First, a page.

N THE early hours of Monday the military in Myanmar (formerly called Burma) seized power in a coup that saw the country’s leader Aung San Suu Kyi arrested and detained along with other leaders of her ruling National League for Democracy Party (NLD).
All last week, the military were preparing to carry out a return to full military dictatorship alleging widespread voting irregularities in elections held last November.
In these elections the NLD won a landslide victory winning 396 out of 476 seats, while the military-backed Union Solidarity and Development party won only 33.
Aung San Suu Kyi spent nearly 15 years under house arrest by the military dictatorship that had ruled the country for 50 years. In that period she won the massive support of the people for her opposition to the brutal dictatorship.
Such was the popular support throughout the country, and the overwhelming demands for change, that the military, in order to head off a confrontation, were finally forced to release her and permit contested elections to take place in 2015.
However, the military made certain that they still retained almost absolute control – with Suu Kyi acting as a virtual figurehead for them.
The new constitution guaranteed the military 25% of seats in parliament and gave them complete control over important government ministries.
Suu Kyi willingly accepted this constitution as a price worth paying for her party being swept to power in these elections.
At the same time as submitting willingly to the diktats of the military she reneged on her promises to the working class and small farmers that her government would herald a new period of workers’ rights and protection for small farmers from the big agricultural concerns.
Her complete subservience to and collaboration with the military was made public when, in 2019, she went to the International Court of Justice at The Hague and defended the military’s genocidal war against minorities in the Rohingya province of the country.
She dismissed the well-documented case that the military had conducted a concerted campaign of mass murder and rape to ethnically cleanse the province of Muslim communities claiming that soldiers were just exercising the ‘rule of law’.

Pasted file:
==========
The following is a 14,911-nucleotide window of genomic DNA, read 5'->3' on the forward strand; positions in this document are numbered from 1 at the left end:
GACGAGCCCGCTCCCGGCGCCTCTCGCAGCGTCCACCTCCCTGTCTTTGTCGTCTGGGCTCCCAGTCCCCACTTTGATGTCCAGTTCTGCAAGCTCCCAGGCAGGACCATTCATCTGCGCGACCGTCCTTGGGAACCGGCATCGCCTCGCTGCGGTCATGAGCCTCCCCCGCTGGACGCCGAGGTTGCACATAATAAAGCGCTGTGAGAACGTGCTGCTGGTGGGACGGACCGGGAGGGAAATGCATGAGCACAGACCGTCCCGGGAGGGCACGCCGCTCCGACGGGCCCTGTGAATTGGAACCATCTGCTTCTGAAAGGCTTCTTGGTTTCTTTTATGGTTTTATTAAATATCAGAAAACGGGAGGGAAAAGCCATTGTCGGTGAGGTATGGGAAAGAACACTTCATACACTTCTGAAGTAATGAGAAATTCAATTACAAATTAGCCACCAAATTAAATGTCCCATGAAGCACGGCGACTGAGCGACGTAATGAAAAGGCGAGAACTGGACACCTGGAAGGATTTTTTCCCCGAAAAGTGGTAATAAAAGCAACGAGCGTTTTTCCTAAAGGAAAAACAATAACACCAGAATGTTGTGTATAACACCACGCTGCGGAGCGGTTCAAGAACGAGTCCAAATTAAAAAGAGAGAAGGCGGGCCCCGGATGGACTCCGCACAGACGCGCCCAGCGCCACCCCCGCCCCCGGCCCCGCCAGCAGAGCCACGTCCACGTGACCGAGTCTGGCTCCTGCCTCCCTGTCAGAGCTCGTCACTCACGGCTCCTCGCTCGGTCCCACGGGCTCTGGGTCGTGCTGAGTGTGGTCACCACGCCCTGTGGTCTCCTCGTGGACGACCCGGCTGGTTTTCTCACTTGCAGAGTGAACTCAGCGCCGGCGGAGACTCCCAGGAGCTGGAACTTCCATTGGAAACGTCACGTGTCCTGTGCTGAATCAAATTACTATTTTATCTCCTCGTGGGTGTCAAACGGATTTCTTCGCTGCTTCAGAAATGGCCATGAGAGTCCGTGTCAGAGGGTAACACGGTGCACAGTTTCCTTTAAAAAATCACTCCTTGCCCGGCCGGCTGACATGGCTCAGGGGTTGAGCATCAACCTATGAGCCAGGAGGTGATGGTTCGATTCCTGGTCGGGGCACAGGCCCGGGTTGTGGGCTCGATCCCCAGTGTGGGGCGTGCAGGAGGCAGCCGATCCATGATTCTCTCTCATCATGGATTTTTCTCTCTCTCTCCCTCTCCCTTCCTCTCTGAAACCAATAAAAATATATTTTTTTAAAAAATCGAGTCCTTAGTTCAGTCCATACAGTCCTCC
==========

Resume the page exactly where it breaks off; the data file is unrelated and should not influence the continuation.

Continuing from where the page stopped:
Instead of using her overwhelming victory in 2015 to advance the causes of the working class and rural population, Suu Kyi acted as a willing accomplice of the military.
The generals clearly knew that they had a useful puppet who could be used to hold back the demands of the people for change – while allowing the army and the Myanmar bourgeoisie to carry on as before.
Clearly however, she has now outlived her usefulness and is to be locked up once again, and the iron fist of the military allowed to rule unhindered.
The driving force behind dumping Suu Kyi is the huge wave of poverty and unemployment that is sweeping the country which has led to millions facing starvation and ruin as bosses use the pandemic to sack workers who have no protection under the law.
In dumping her, the military is prepared to take on the great mass of the country that will not peacefully accept a return to a military dictatorship but will rise up against it.
The lesson for the people of Myanmar is that the bourgeois democratic constitutional changes, championed by Suu Kyi, are nothing but a trap for the working class and small farmers to keep them from dealing with the military and advancing their interests against a bankrupt ruling class.
The way forward now is to break with the treacherous reactionary politics of Suu Kyi and go forward to building an independent revolutionary party prepared to organise the masses in a struggle to bring down the military junta and replace it with a workers’ and small farmers’ government that will expropriate the bosses and landowners as part of the world socialist revolution.
This is also the lesson for the entire working class and oppressed people of the world – building revolutionary parties of the Fourth International in every country is the only way forward today.